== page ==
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Laurie Clarke


UK government won’t use NSO Group coronavirus tracking technology

Yesterday, a flurry of publications reported that NSO Group – the Israeli company whose spyware was allegedly used by Saudi Arabia to spy on the journalist Jamal Khashoggi before he was murdered – was attempting to woo Western governments with its coronavirus tracking technology.

The company is currently in talks with the Israeli government about using its coronavirus tracking software to monitor and predict the spread of the virus, according to Israeli media. Reports from several media organisations yesterday said that the NSO Group was also “in talks” with Western governments.

These governments weren’t identified by name, with the BBC stating explicitly that NSO Group had declined to share which countries were apparently trialling the software. NSO Group didn’t respond to a request about which governments it was speaking to about its coronavirus tracking technology. 

A spokesperson for the UK government clarified to NS Tech that it was not in talks with the spyware firm regarding its coronavirus tracking technology. It’s not clear which Western governments the organisation might be in talks with, but these claims appear to have originated from the group itself, as part of an orchestrated PR campaign seemingly to both promote its coronavirus tracking technology and rehabilitate its image. 

Sky News, which published the story as an exclusive yesterday morning, was transparent about where the information had come from, reporting: “Despite normally being highly secretive – often failing to respond to requests for comment when asked about its software being used to target human rights activists – NSO Group has offered several media organisations, including Sky News, demonstrations of its new technology as part of a marketing push aimed at western governments.” 

NSO Group is currently embroiled in a number of lawsuits alleging that the company’s intrusive phone-hacking Pegasus spyware was used by governments with poor human rights records to hack journalists, lawyers and activists for nefarious purposes.

WhatsApp claims that over a thousand of its users were targeted by the group’s “zero-click” spyware technology; a Saudi dissident close to the murdered journalist Jamal Khashoggi filed a lawsuit claiming the company’s software helped the royal court hijack his smartphone and spy on his communications with Khashoggi; Amnesty International is supporting a legal action to take the Israeli Ministry of Defence (MoD) to court, to demand that it revokes the export license of NSO Group.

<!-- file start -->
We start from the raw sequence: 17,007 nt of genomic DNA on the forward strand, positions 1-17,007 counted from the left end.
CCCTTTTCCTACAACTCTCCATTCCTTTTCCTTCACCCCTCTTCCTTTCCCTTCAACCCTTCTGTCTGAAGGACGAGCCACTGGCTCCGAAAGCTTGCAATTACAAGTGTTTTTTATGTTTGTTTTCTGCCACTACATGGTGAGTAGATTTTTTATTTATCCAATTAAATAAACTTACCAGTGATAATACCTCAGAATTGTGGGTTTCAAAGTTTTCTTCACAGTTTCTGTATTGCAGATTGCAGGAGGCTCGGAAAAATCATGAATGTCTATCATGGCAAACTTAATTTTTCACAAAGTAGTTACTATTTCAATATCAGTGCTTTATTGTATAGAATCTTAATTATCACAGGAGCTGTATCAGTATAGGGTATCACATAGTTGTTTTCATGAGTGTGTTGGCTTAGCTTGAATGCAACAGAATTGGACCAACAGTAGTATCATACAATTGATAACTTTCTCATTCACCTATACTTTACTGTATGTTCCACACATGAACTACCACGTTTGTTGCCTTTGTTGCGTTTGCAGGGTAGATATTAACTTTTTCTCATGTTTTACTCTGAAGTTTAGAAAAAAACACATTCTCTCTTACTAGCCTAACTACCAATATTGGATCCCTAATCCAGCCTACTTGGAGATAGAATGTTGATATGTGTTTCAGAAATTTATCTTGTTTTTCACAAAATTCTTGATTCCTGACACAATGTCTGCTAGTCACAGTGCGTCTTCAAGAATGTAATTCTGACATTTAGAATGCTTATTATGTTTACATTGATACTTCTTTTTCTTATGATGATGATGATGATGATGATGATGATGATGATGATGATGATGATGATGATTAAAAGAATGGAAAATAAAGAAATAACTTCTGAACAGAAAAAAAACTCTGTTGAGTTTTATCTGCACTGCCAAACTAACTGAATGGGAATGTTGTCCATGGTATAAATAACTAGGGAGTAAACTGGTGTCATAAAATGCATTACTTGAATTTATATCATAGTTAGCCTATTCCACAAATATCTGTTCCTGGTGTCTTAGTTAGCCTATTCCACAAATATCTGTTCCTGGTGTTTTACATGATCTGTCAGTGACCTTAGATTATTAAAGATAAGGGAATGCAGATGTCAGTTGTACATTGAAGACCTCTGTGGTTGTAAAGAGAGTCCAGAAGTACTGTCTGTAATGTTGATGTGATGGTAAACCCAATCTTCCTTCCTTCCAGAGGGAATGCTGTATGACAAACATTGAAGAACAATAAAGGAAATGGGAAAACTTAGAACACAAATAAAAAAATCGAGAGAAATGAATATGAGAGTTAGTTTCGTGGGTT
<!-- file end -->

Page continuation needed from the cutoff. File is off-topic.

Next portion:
NSO Group has refuted WhatsApp’s allegations “in the strongest possible terms” and said in response to the Khashoggi case that its software is “licensed for the sole use of providing governments and law enforcement agencies the ability to lawfully fight terrorism and crime”. It also says it carries out due diligence on its client states. However, research from Citizen Lab, a body affiliated with the University of Toronto, has thrown doubt on this claim.

Between August 2016 and August 2018, the group scanned the internet for servers associated with NSO Group’s Pegasus spyware, discovering 1,091 IP addresses that matched NSO Group’s fingerprint and 1,014 domain names that pointed to them. They found that at least six countries with significant Pegasus operations have previously been linked to abusive use of spyware to target civil society, including in Bahrain, Kazakhstan, Mexico, Morocco, Saudi Arabia, and the United Arab Emirates. 

As well as saying its software was used to fight terrorism and crime, NSO Group said at the time that its business “is conducted in strict compliance with applicable export control laws”.